Alternative Investment Strategies in New Normal: From Optional to ‘Essential’

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We expect to see the shift from passive to active management continue for some time in our new normal. But as our founder and CEO Mark Salameh recently said during a “Gaining Perspective” podcast, while this may be a shift in direction for retail investors, it isn’t necessarily a new trend among institutional investors.

“…given the bull market that we’ve had for the last decade – you know, passive was the hot topic. But [as a result of] the pandemic, active management really came to the forefront again. And that really drove greater interest in alternatives – [for] mainstream [investors], that is,” Mark said. “But … over the decade-long bull market, institutional investors were increasing their allocations in alternatives, which [was] the opposite mindset of a retail investor … their mindset was: I have to continuously manage my portfolio and make sure I’m prepared for the downturn so that I am ahead of the curve – not behind the curve – in preserving my client’s wealth.”

He added: “So while for mainstream [investors], yes, passive was in … what we were seeing in the alternative investment industry [before the pandemic] was institutional allocators were continuously managing their portfolio, managing their risk – and preparing for the inevitable volatility that we always encounter.”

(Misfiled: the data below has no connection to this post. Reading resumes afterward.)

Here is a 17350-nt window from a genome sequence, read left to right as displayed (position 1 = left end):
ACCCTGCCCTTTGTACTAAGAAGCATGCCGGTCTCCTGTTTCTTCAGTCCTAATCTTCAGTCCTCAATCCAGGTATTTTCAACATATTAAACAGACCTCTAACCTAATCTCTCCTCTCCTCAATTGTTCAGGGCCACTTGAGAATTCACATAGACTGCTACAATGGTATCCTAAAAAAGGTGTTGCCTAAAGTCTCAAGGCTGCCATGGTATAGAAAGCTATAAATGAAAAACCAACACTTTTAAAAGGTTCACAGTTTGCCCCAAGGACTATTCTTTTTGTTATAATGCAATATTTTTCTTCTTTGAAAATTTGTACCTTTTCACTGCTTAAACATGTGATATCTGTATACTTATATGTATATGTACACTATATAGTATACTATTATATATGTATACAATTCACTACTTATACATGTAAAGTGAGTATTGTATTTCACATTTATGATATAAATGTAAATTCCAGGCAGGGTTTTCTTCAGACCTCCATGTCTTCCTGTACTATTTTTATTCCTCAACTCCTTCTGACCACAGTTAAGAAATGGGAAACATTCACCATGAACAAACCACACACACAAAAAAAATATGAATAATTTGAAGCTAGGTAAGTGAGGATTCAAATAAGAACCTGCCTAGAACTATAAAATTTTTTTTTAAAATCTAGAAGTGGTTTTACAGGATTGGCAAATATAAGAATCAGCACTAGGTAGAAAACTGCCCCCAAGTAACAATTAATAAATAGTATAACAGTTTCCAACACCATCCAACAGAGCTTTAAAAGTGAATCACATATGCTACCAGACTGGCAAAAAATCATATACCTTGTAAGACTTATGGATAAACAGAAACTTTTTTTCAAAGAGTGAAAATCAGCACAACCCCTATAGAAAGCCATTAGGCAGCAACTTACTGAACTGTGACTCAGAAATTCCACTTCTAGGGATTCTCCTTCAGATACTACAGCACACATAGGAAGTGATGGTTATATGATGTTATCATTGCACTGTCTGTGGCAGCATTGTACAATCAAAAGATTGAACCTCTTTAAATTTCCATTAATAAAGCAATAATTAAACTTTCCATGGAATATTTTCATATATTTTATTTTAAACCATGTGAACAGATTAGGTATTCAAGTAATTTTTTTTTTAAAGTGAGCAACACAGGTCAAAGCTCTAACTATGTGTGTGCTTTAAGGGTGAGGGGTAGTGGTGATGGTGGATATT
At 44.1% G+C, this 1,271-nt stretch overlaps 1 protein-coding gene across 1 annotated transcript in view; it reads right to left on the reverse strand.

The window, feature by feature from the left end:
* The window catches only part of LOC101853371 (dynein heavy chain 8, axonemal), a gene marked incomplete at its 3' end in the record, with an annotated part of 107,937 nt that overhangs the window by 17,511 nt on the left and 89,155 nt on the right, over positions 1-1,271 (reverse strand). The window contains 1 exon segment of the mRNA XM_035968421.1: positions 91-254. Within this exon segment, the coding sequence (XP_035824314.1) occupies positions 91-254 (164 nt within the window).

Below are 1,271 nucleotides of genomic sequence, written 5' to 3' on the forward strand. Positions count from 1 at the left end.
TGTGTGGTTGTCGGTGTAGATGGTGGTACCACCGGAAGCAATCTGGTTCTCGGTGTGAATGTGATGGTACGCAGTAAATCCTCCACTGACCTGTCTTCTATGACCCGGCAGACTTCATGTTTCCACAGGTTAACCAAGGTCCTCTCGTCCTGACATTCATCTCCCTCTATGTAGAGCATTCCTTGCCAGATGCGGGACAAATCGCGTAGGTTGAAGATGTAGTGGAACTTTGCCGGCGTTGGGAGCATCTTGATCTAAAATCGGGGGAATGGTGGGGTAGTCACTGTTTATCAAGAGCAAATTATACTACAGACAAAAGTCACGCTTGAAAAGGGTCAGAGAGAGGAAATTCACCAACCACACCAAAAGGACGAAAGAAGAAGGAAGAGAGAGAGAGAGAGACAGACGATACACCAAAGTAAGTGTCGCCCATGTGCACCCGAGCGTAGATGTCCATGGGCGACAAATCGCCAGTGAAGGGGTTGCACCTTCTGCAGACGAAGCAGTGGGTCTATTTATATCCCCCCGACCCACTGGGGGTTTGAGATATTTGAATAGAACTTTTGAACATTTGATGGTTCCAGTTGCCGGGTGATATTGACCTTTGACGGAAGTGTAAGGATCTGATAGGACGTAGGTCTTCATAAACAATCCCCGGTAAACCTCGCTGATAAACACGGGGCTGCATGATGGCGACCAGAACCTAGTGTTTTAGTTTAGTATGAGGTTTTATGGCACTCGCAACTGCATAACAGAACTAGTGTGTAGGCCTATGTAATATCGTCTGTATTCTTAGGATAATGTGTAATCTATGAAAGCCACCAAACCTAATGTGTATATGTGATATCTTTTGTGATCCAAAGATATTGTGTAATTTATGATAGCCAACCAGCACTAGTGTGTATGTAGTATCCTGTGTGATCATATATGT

Alternatives Become Essential

The new market environment continues to swing on, and take hits from, continued uncertainty. But one thing is certain for investors in a post COVID-19 world: they can no longer ignore alternatives, as they have become an “essential” consideration for investment management and planning a financial future.

Anton Pil, global head of alternatives – asset management at JPMorgan Chase & Co, may have said it best:

“So where does that leave us for 2021? What is essential in the year ahead? Alternatives, perhaps once considered optional in investors’ portfolios, have indeed become essential. Facing stretched valuations in traditional markets, limited correlation benefits between fixed income and equities, and persistently low bond yields with asymmetric risk, investors have made a decided turn to alternatives in the pursuit of alpha, income and diversification,” Pil wrote in a foreword note of the firm’s 2021 Global Alternatives Outlook.

Samantha Kempe, co-founder and CIO at IMMO Capital, agrees.

“Against this backdrop, alternative asset classes – from real estate, private equity, hedge funds, venture capital to distressed securities – are rising up the agenda as a means of future proofing and diversifying portfolios. Once viewed as optional in investors’ portfolios, alternatives have become essential, particularly with bond markets experiencing historically low and negative yields and high valuations in the financial markets,” she recently wrote in an article titled “Alternative Investment Strategies: A Key Trend for 2021 and the Post-Covid World.”

Our AXIS platform can help you stay in front of the investing trends, shifts and reversals. We believe transparency, and engagement, can lead to well-informed alternative investment decisions. To learn more, explore our solution and community at